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The adult heart responds to increased workload with physiologic hypertrophy, cardiac stem cell activation, and new myocyte formation

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Cheryl D. Waring, Carla Vicinanza, Angela Papalamprou, Andrew J. Smith, Saranya Purushothaman, David F. Goldspink, Bernardo Nadal-Ginard, Daniele Torella, Georgina M. Ellison
DOI: http://dx.doi.org/10.1093/eurheartj/ehs338 First published online: 25 October 2012

Abstract

Aims It is a dogma of cardiovascular pathophysiology that the increased cardiac mass in response to increased workload is produced by the hypertrophy of the pre-existing myocytes. The role, if any, of adult-resident endogenous cardiac stem/progenitor cells (eCSCs) and new cardiomyocyte formation in physiological cardiac remodelling remains unexplored.

Methods and results In response to regular, intensity-controlled exercise training, adult rats respond with hypertrophy of the pre-existing myocytes. In addition, a significant number (∼7%) of smaller newly formed BrdU-positive cardiomyocytes are produced by the exercised animals. Capillary density significantly increased in exercised animals, balancing cardiomyogenesis with neo-angiogenesis. c-kitpos eCSCs increased their number and activated state in exercising vs. sedentary animals. c-kitpos eCSCs in exercised hearts showed an increased expression of transcription factors, indicative of their commitment to either the cardiomyocyte (Nkx2.5pos) or capillary (Ets-1pos) lineages. These adaptations were dependent on exercise duration and intensity. Insulin-like growth factor-1, transforming growth factor-β1, neuregulin-1, bone morphogenetic protein-10, and periostin were significantly up-regulated in cardiomyocytes of exercised vs. sedentary animals. These factors differentially stimulated c-kitpos eCSC proliferation and commitment in vitro, pointing to a similar role in vivo.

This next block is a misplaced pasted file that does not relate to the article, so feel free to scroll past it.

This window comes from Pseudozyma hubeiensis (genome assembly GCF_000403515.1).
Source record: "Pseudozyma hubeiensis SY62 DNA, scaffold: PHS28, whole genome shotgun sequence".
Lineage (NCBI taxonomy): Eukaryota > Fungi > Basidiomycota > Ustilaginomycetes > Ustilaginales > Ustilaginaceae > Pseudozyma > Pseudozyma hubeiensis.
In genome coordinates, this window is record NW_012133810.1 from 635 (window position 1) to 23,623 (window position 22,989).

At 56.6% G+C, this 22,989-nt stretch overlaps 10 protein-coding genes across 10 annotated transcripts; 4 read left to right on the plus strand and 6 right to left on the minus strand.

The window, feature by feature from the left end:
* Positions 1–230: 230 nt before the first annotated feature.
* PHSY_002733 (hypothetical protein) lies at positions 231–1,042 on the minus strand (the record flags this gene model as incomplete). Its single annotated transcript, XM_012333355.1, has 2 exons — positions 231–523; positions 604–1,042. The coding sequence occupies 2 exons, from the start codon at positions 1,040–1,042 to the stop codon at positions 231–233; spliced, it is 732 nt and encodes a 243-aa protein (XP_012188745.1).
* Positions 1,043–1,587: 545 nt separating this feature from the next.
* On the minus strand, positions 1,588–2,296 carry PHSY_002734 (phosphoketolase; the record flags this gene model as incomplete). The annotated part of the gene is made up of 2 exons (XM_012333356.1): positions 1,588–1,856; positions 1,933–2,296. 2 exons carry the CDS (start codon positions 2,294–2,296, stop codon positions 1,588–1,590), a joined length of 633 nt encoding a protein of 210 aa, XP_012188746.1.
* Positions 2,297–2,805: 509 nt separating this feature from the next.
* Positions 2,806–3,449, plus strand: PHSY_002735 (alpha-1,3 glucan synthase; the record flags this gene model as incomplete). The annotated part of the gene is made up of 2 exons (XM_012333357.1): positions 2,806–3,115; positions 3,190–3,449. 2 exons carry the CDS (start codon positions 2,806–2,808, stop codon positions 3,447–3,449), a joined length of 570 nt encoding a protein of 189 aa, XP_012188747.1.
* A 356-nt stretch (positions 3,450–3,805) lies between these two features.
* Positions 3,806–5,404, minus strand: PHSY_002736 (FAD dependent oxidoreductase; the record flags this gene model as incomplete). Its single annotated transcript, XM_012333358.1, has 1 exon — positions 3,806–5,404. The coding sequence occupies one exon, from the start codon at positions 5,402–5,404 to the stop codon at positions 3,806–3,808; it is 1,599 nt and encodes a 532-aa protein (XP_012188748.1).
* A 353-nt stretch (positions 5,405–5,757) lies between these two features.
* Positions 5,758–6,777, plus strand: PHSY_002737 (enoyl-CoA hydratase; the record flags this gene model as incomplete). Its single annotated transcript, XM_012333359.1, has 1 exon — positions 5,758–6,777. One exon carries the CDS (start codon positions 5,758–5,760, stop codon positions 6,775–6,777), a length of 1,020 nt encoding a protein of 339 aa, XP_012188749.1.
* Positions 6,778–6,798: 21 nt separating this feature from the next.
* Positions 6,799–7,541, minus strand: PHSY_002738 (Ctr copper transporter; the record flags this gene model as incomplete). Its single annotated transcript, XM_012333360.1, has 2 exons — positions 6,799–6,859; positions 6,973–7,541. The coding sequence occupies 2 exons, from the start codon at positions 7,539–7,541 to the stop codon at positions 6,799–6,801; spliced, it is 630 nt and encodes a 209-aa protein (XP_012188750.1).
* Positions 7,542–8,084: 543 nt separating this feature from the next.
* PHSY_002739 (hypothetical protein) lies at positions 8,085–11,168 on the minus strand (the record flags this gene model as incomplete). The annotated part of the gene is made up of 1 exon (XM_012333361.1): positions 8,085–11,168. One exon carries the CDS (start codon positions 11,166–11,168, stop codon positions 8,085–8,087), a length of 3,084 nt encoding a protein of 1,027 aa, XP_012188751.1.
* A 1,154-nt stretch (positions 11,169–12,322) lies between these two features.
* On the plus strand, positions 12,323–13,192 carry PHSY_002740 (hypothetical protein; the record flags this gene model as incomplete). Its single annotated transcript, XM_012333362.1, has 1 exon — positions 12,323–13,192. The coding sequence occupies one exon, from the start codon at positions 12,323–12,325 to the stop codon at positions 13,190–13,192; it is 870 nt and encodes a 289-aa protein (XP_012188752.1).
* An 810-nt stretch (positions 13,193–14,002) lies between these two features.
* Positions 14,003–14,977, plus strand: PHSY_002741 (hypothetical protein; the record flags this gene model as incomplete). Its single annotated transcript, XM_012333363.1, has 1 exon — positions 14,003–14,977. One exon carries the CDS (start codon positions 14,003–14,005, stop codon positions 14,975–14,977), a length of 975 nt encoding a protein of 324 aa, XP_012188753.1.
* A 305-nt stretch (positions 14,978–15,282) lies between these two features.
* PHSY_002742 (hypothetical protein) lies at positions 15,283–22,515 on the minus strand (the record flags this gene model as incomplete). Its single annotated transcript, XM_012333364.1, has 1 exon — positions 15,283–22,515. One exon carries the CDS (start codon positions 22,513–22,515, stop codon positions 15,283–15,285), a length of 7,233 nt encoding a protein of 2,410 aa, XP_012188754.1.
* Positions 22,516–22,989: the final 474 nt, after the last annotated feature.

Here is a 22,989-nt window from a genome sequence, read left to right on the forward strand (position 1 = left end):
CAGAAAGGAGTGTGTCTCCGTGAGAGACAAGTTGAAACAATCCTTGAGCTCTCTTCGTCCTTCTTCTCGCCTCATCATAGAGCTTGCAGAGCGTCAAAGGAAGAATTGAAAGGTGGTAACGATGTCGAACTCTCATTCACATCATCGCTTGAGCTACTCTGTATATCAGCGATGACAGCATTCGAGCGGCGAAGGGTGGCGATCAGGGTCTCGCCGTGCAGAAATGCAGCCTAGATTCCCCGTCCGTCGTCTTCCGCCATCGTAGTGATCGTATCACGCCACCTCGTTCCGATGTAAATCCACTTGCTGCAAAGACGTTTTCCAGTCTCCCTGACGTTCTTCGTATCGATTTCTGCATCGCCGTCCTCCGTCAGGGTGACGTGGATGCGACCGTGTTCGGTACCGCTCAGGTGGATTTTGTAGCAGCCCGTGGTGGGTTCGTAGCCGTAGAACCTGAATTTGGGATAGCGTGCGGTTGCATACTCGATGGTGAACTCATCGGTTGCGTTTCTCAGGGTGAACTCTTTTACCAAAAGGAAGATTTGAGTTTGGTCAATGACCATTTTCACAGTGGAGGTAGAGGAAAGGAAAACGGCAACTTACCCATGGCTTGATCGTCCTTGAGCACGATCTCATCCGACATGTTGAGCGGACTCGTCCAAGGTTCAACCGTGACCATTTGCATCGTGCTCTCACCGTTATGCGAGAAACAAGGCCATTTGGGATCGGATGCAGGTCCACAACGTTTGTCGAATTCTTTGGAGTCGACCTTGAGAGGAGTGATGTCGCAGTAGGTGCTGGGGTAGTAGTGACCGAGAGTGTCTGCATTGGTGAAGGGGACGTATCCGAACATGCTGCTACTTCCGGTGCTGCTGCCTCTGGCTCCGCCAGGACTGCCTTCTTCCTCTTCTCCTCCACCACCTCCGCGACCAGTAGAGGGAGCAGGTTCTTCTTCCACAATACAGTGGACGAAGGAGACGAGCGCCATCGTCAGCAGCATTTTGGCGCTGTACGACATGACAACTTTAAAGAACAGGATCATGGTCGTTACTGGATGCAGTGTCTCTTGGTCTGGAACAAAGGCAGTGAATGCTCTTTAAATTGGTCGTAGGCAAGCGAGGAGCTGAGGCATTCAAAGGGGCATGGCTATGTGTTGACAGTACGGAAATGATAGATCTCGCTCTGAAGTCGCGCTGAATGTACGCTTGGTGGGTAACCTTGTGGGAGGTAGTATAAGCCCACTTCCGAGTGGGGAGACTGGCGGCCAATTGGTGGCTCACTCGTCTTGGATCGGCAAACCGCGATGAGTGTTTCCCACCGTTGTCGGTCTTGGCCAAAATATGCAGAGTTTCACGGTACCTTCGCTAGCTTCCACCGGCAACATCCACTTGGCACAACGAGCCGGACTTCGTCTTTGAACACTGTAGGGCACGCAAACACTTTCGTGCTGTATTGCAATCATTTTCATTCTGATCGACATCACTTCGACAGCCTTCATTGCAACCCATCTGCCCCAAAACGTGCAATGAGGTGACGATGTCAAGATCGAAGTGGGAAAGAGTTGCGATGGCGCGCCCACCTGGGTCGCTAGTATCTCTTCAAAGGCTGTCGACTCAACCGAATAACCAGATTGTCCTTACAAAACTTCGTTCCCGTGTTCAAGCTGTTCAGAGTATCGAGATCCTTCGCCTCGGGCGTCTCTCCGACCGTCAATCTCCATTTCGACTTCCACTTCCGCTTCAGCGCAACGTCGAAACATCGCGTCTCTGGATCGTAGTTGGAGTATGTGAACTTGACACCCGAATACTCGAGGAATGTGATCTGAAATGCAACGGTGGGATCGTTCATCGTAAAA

Conclusion Intensity-controlled exercise training initiates myocardial remodelling through increased cardiomyocyte growth factor expression leading to cardiomyocyte hypertrophy and to activation and ensuing differentiation of c-kitpos eCSCs. This leads to the generation of new myocardial cells. These findings highlight the endogenous regenerative capacity of the adult heart, represented by the eCSCs, and the fact that the physiological cardiac adaptation to exercise stress is a combination of cardiomyocyte hypertrophy and hyperplasia (cardiomyocytes and capillaries).

  • Myocyte hyperplasia
  • Growth factors
  • Cardiac stem cells
  • Cardiomyogenesis
  • Exercise
  • Physiological remodelling

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